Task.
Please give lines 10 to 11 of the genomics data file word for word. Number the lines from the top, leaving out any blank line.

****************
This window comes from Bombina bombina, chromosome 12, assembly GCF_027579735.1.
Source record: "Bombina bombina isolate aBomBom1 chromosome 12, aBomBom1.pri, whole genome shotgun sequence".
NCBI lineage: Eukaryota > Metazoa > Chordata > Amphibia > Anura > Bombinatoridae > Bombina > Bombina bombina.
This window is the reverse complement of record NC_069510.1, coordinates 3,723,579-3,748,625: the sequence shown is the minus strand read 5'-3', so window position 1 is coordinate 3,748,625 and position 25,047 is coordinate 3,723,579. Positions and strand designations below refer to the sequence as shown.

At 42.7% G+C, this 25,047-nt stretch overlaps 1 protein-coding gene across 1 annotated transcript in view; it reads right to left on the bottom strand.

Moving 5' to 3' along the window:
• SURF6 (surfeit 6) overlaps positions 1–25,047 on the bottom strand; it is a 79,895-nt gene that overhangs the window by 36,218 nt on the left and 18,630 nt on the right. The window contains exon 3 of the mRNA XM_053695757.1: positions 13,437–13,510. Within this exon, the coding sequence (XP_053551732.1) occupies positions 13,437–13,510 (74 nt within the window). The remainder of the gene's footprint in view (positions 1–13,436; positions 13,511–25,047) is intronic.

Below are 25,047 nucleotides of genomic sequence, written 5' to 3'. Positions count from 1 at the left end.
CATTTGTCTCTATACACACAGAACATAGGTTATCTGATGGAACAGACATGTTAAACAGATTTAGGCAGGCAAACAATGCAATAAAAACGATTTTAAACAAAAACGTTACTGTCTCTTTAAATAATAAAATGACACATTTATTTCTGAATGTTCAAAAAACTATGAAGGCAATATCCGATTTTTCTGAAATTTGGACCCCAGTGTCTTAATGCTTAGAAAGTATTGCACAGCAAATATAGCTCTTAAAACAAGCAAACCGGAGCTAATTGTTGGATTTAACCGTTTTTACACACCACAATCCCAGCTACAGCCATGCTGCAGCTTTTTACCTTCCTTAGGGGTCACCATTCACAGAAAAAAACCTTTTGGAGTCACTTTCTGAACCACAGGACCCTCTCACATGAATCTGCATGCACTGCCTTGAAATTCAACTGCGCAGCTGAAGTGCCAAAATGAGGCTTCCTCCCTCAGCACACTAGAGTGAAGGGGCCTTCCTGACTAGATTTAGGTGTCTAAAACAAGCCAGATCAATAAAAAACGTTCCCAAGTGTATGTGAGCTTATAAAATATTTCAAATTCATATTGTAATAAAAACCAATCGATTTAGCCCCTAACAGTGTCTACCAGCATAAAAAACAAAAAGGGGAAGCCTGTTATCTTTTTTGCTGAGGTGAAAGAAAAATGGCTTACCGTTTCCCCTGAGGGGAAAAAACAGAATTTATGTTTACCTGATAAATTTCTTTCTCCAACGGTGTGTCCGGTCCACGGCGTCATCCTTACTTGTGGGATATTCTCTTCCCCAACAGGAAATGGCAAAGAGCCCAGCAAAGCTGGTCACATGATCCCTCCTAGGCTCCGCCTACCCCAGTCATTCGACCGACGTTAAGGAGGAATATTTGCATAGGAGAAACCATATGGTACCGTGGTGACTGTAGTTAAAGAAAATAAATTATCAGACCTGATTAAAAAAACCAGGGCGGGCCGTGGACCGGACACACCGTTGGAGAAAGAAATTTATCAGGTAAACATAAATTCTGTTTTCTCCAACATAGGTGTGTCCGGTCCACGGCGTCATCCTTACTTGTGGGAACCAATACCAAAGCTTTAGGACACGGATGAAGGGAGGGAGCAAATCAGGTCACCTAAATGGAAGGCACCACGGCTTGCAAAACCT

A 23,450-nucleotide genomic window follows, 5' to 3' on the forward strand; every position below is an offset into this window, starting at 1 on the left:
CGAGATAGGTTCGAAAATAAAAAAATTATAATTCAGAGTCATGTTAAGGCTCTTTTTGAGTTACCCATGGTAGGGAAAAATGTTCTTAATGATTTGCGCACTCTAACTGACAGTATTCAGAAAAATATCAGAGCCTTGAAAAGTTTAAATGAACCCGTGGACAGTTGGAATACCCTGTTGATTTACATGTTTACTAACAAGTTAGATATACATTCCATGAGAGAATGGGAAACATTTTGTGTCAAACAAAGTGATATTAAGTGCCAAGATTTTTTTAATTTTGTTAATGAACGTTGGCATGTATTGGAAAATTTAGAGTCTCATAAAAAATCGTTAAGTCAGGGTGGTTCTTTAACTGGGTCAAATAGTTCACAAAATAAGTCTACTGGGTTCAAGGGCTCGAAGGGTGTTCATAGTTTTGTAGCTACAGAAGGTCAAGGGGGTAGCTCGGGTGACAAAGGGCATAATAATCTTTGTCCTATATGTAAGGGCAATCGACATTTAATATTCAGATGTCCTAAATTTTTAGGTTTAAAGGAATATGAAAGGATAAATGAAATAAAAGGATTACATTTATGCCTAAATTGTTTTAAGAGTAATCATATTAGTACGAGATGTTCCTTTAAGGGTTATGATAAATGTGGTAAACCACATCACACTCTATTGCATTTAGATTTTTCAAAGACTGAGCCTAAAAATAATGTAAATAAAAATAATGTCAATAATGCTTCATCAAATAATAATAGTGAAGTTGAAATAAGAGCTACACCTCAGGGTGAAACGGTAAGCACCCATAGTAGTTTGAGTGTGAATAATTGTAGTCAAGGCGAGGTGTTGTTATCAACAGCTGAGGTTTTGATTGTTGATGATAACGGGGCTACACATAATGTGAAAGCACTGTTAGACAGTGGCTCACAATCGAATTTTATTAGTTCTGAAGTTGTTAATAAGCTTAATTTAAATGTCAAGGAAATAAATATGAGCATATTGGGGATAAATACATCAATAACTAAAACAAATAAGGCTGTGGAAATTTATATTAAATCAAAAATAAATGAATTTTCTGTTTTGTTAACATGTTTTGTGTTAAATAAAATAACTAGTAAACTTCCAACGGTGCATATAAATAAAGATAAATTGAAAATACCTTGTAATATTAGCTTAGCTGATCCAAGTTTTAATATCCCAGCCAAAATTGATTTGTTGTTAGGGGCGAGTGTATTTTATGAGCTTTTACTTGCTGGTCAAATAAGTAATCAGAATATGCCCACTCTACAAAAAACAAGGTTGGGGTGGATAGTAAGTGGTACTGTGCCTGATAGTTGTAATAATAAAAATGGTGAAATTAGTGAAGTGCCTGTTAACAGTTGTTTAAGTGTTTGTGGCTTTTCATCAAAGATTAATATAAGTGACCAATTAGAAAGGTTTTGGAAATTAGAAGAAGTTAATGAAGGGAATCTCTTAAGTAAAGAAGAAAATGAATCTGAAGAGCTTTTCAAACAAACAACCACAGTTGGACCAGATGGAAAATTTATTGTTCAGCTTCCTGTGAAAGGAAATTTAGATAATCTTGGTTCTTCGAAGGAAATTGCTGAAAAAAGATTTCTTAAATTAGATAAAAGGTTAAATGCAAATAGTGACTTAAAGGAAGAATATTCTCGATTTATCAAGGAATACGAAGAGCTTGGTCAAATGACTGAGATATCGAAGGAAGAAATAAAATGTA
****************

A 23,450-nucleotide genomic window follows, 5' to 3' on the forward strand; every position below is an offset into this window, starting at 1 on the left:
CGAGATAGGTTCGAAAATAAAAAAATTATAATTCAGAGTCATGTTAAGGCTCTTTTTGAGTTACCCATGGTAGGGAAAAATGTTCTTAATGATTTGCGCACTCTAACTGACAGTATTCAGAAAAATATCAGAGCCTTGAAAAGTTTAAATGAACCCGTGGACAGTTGGAATACCCTGTTGATTTACATGTTTACTAACAAGTTAGATATACATTCCATGAGAGAATGGGAAACATTTTGTGTCAAACAAAGTGATATTAAGTGCCAAGATTTTTTTAATTTTGTTAATGAACGTTGGCATGTATTGGAAAATTTAGAGTCTCATAAAAAATCGTTAAGTCAGGGTGGTTCTTTAACTGGGTCAAATAGTTCACAAAATAAGTCTACTGGGTTCAAGGGCTCGAAGGGTGTTCATAGTTTTGTAGCTACAGAAGGTCAAGGGGGTAGCTCGGGTGACAAAGGGCATAATAATCTTTGTCCTATATGTAAGGGCAATCGACATTTAATATTCAGATGTCCTAAATTTTTAGGTTTAAAGGAATATGAAAGGATAAATGAAATAAAAGGATTACATTTATGCCTAAATTGTTTTAAGAGTAATCATATTAGTACGAGATGTTCCTTTAAGGGTTATGATAAATGTGGTAAACCACATCACACTCTATTGCATTTAGATTTTTCAAAGACTGAGCCTAAAAATAATGTAAATAAAAATAATGTCAATAATGCTTCATCAAATAATAATAGTGAAGTTGAAATAAGAGCTACACCTCAGGGTGAAACGGTAAGCACCCATAGTAGTTTGAGTGTGAATAATTGTAGTCAAGGCGAGGTGTTGTTATCAACAGCTGAGGTTTTGATTGTTGATGATAACGGGGCTACACATAATGTGAAAGCACTGTTAGACAGTGGCTCACAATCGAATTTTATTAGTTCTGAAGTTGTTAATAAGCTTAATTTAAATGTCAAGGAAATAAATATGAGCATATTGGGGATAAATACATCAATAACTAAAACAAATAAGGCTGTGGAAATTTATATTAAATCAAAAATAAATGAATTTTCTGTTTTGTTAACATGTTTTGTGTTAAATAAAATAACTAGTAAACTTCCAACGGTGCATATAAATAAAGATAAATTGAAAATACCTTGTAATATTAGCTTAGCTGATCCAAGTTTTAATATCCCAGCCAAAATTGATTTGTTGTTAGGGGCGAGTGTATTTTATGAGCTTTTACTTGCTGGTCAAATAAGTAATCAGAATATGCCCACTCTACAAAAAACAAGGTTGGGGTGGATAGTAAGTGGTACTGTGCCTGATAGTTGTAATAATAAAAATGGTGAAATTAGTGAAGTGCCTGTTAACAGTTGTTTAAGTGTTTGTGGCTTTTCATCAAAGATTAATATAAGTGACCAATTAGAAAGGTTTTGGAAATTAGAAGAAGTTAATGAAGGGAATCTCTTAAGTAAAGAAGAAAATGAATCTGAAGAGCTTTTCAAACAAACAACCACAGTTGGACCAGATGGAAAATTTATTGTTCAGCTTCCTGTGAAAGGAAATTTAGATAATCTTGGTTCTTCGAAGGAAATTGCTGAAAAAAGATTTCTTAAATTAGATAAAAGGTTAAATGCAAATAGTGACTTAAAGGAAGAATATTCTCGATTTATCAAGGAATACGAAGAGCTTGGTCAAATGACTGAGATATCGAAGGAAGAAATAAAATGTA